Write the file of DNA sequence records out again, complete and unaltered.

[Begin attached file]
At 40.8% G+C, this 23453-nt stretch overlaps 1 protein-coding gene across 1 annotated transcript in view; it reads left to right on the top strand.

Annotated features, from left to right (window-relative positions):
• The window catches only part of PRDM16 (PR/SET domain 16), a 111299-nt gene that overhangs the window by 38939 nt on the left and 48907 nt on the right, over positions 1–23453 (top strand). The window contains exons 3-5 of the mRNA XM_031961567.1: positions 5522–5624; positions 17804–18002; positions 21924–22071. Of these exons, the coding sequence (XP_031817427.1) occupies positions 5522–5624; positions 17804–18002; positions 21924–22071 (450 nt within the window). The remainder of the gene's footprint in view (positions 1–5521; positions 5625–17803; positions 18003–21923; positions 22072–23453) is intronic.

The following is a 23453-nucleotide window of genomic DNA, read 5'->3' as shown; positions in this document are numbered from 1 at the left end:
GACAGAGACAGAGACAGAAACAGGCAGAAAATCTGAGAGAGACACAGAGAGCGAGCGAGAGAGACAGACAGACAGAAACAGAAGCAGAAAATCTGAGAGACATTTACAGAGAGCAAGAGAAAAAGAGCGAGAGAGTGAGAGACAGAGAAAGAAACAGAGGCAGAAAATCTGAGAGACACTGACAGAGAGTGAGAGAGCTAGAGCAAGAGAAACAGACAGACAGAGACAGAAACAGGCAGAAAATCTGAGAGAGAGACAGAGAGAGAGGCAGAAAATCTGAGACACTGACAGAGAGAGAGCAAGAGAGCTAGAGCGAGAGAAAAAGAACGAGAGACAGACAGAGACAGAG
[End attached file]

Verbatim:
At 40.8% G+C, this 23453-nt stretch overlaps 1 protein-coding gene across 1 annotated transcript in view; it reads left to right on the top strand.

Annotated features, from left to right (window-relative positions):
• The window catches only part of PRDM16 (PR/SET domain 16), a 111299-nt gene that overhangs the window by 38939 nt on the left and 48907 nt on the right, over positions 1–23453 (top strand). The window contains exons 3-5 of the mRNA XM_031961567.1: positions 5522–5624; positions 17804–18002; positions 21924–22071. Of these exons, the coding sequence (XP_031817427.1) occupies positions 5522–5624; positions 17804–18002; positions 21924–22071 (450 nt within the window). The remainder of the gene's footprint in view (positions 1–5521; positions 5625–17803; positions 18003–21923; positions 22072–23453) is intronic.

The following is a 23453-nucleotide window of genomic DNA, read 5'->3' as shown; positions in this document are numbered from 1 at the left end:
GACAGAGACAGAGACAGAAACAGGCAGAAAATCTGAGAGAGACACAGAGAGCGAGCGAGAGAGACAGACAGACAGAAACAGAAGCAGAAAATCTGAGAGACATTTACAGAGAGCAAGAGAAAAAGAGCGAGAGAGTGAGAGACAGAGAAAGAAACAGAGGCAGAAAATCTGAGAGACACTGACAGAGAGTGAGAGAGCTAGAGCAAGAGAAACAGACAGACAGAGACAGAAACAGGCAGAAAATCTGAGAGAGAGACAGAGAGAGAGGCAGAAAATCTGAGACACTGACAGAGAGAGAGCAAGAGAGCTAGAGCGAGAGAAAAAGAACGAGAGACAGACAGAGACAGAG